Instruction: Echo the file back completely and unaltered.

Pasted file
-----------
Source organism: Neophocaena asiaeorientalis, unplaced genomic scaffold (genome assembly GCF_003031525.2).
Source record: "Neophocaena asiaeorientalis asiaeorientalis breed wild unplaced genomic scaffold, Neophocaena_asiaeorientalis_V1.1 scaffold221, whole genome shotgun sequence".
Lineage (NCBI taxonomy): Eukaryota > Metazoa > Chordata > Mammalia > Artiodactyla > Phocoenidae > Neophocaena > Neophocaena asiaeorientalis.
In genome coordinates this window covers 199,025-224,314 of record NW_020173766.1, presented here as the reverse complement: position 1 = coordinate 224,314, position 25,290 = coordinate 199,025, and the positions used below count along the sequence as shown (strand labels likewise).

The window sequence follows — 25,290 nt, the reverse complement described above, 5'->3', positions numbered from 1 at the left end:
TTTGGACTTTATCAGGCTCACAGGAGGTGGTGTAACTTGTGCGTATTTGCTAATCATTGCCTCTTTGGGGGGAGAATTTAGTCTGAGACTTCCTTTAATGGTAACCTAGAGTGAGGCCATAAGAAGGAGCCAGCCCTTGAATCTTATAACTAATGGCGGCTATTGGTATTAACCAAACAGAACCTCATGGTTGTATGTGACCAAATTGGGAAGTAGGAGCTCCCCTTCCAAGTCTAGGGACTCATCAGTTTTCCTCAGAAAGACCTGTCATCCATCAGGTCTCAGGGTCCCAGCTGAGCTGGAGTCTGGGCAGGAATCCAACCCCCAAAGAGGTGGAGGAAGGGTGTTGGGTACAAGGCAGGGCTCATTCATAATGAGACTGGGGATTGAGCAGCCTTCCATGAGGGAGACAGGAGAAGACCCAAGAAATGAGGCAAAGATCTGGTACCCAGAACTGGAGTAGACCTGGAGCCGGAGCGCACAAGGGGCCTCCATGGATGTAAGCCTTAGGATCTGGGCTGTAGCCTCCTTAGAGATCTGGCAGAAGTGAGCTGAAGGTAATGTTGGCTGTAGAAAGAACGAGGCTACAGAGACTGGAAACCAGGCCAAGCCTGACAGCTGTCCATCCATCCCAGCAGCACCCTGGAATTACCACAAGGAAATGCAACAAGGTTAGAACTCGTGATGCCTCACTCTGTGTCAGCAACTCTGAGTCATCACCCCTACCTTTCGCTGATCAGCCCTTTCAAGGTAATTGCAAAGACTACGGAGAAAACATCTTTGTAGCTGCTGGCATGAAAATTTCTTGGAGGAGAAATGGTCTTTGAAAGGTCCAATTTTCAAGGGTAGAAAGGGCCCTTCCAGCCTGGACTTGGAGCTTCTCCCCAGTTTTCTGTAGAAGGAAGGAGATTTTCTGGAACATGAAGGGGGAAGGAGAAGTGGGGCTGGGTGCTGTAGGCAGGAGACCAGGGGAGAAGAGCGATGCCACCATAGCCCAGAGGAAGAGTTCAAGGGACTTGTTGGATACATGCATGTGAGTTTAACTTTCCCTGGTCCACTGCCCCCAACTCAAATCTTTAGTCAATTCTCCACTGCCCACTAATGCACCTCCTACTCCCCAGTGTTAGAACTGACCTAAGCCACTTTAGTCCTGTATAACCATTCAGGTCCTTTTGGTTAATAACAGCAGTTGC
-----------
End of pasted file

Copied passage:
Source organism: Neophocaena asiaeorientalis, unplaced genomic scaffold (genome assembly GCF_003031525.2).
Source record: "Neophocaena asiaeorientalis asiaeorientalis breed wild unplaced genomic scaffold, Neophocaena_asiaeorientalis_V1.1 scaffold221, whole genome shotgun sequence".
Lineage (NCBI taxonomy): Eukaryota > Metazoa > Chordata > Mammalia > Artiodactyla > Phocoenidae > Neophocaena > Neophocaena asiaeorientalis.
In genome coordinates this window covers 199,025-224,314 of record NW_020173766.1, presented here as the reverse complement: position 1 = coordinate 224,314, position 25,290 = coordinate 199,025, and the positions used below count along the sequence as shown (strand labels likewise).

The window sequence follows — 25,290 nt, the reverse complement described above, 5'->3', positions numbered from 1 at the left end:
TTTGGACTTTATCAGGCTCACAGGAGGTGGTGTAACTTGTGCGTATTTGCTAATCATTGCCTCTTTGGGGGGAGAATTTAGTCTGAGACTTCCTTTAATGGTAACCTAGAGTGAGGCCATAAGAAGGAGCCAGCCCTTGAATCTTATAACTAATGGCGGCTATTGGTATTAACCAAACAGAACCTCATGGTTGTATGTGACCAAATTGGGAAGTAGGAGCTCCCCTTCCAAGTCTAGGGACTCATCAGTTTTCCTCAGAAAGACCTGTCATCCATCAGGTCTCAGGGTCCCAGCTGAGCTGGAGTCTGGGCAGGAATCCAACCCCCAAAGAGGTGGAGGAAGGGTGTTGGGTACAAGGCAGGGCTCATTCATAATGAGACTGGGGATTGAGCAGCCTTCCATGAGGGAGACAGGAGAAGACCCAAGAAATGAGGCAAAGATCTGGTACCCAGAACTGGAGTAGACCTGGAGCCGGAGCGCACAAGGGGCCTCCATGGATGTAAGCCTTAGGATCTGGGCTGTAGCCTCCTTAGAGATCTGGCAGAAGTGAGCTGAAGGTAATGTTGGCTGTAGAAAGAACGAGGCTACAGAGACTGGAAACCAGGCCAAGCCTGACAGCTGTCCATCCATCCCAGCAGCACCCTGGAATTACCACAAGGAAATGCAACAAGGTTAGAACTCGTGATGCCTCACTCTGTGTCAGCAACTCTGAGTCATCACCCCTACCTTTCGCTGATCAGCCCTTTCAAGGTAATTGCAAAGACTACGGAGAAAACATCTTTGTAGCTGCTGGCATGAAAATTTCTTGGAGGAGAAATGGTCTTTGAAAGGTCCAATTTTCAAGGGTAGAAAGGGCCCTTCCAGCCTGGACTTGGAGCTTCTCCCCAGTTTTCTGTAGAAGGAAGGAGATTTTCTGGAACATGAAGGGGGAAGGAGAAGTGGGGCTGGGTGCTGTAGGCAGGAGACCAGGGGAGAAGAGCGATGCCACCATAGCCCAGAGGAAGAGTTCAAGGGACTTGTTGGATACATGCATGTGAGTTTAACTTTCCCTGGTCCACTGCCCCCAACTCAAATCTTTAGTCAATTCTCCACTGCCCACTAATGCACCTCCTACTCCCCAGTGTTAGAACTGACCTAAGCCACTTTAGTCCTGTATAACCATTCAGGTCCTTTTGGTTAATAACAGCAGTTGC